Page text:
The other day I was crying and a thought occurred to me. While I covered my face with my hair in embarrassment as I was walking back from class, I noticed that my reasons for trying to hide my tears were disturbing. Not only did I not want other people to notice that I was sad, I also didn’t want people to see me because I was. . . ugly crying.
If you’re familiar with the term, then you’ll know that I’m talking about those moments when you full out sob, your face turns red, your mascara runs down your face, and snot runs out of your nose (yes, I said it). Most people would understand and share my reaction to hide my face in shame during my bout of ugly crying. But why? Why is it embarrassing to not cry in a pretty manner? Why is it humiliating to experience a human emotion that most therapists and studies consider healthy ? Why did self-conscious thoughts on my appearance intrude on my moment of catharsis? Why did I care about the people who were looking at me, and why did I automatically believe that they would think less of me?
It turns out that all of these questions can be answered. Some can even be answered by looking at one of the most popular phrases about “regular,” or non-ugly, crying. The phrase “grown ups don’t cry” categorizes even crying as a childish act and leads adults to feel ashamed when they express their sadness. Strict gender roles cause men to actively suppress their tears after adolescence, even though boys typically express a wider range of emotions during infanthood. Interestingly, people often view men more sympathetically than women who cry, believing that women who cry are being manipulative, histrionic, and irrational. Therefore, women feel the pressure to not cry for fear that others might perceive them as weak.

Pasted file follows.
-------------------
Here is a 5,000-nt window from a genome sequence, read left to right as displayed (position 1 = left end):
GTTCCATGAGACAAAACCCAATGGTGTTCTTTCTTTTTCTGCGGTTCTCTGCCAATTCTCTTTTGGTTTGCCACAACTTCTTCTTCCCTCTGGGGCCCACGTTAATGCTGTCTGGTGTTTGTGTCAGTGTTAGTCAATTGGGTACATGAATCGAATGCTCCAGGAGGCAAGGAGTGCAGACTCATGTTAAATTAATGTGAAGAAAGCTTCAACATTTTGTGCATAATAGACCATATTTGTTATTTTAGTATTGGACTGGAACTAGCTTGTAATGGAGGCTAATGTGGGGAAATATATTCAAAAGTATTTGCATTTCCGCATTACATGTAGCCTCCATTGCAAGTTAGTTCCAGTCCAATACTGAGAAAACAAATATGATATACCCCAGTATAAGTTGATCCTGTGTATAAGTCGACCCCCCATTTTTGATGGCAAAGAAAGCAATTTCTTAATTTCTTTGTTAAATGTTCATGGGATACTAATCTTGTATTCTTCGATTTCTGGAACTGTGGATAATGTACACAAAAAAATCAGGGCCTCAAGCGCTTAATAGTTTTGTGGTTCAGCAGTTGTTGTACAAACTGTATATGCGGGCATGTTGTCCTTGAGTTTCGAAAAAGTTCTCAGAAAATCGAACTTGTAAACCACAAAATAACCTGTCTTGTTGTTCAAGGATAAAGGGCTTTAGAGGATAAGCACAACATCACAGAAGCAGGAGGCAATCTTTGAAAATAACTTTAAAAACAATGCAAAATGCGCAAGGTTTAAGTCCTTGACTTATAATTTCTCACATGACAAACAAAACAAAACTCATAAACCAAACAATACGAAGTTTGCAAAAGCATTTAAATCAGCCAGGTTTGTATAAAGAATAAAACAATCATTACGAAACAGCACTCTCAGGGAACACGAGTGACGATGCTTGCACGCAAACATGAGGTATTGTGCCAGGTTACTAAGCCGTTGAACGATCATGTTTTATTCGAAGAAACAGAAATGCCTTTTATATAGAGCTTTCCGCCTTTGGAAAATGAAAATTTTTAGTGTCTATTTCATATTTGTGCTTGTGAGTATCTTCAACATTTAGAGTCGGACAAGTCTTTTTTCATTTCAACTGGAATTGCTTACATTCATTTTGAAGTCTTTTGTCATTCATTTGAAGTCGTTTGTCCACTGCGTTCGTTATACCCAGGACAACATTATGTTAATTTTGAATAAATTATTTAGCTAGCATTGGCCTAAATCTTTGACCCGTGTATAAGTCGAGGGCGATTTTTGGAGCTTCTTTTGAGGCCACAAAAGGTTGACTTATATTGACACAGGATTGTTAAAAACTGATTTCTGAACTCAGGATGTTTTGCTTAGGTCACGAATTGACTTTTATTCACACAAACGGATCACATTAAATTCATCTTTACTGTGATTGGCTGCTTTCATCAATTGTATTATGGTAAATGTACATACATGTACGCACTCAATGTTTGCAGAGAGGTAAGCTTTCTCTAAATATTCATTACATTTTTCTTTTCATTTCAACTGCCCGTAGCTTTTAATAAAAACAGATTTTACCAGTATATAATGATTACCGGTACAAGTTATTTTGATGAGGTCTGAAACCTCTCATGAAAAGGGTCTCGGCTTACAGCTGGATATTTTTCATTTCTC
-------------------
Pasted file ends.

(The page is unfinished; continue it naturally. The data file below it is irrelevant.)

But the problem is, crying is essential for health. Crying removes toxins, lubricates the eyes, kills bacteria, and often leads to an elevated mood afterwards. Crying is a necessary function that is one of our body’s greatest evolutionary tools in communication; when people witness another person crying, they actually can empathize more with that person, which leads to a better sense of community. On the other hand, suppressing tears often leads to higher stress levels, lower levels of health, and can lead to more negative emotions.
While people often avoid crying in public because of the fear of not living up to societal ideas about adult behavior, women also experience “self-objectification,” which refers to the internalization of the idea that our bodies are objects to improve upon instead of tools to master our environments. Self-objectification is basically internalized misogyny. I, a self-proclaimed feminist, fell victim to this internalized misogyny in that moment where I felt ashamed because I was ugly crying. And the truth is, self-objectification is a trap that almost all women fall into because we are taught from a young age that we are supposed to be beautiful and passive.
Ugly crying violates both of these expectations, which is why I felt so uncomfortable expressing myself in such an open, vulnerable way. I reacted to my situation instead of remaining passive and demure, and in the process made myself uglier. Instead of pasting a smile on my face like a docile, beautiful woman, I let go of those self-conscious thoughts, choosing to let myself feel the full release of crying, even at the expense of my “prettiness.” In that moment, I allowed myself to disrupt the norms and to dismiss the values of the patriarchal system.
And that, as my FEM colleague Katherene Quiteno would say, is why ugly crying is so empowering: it’s stress relief and a finger to the patriarchy all at once.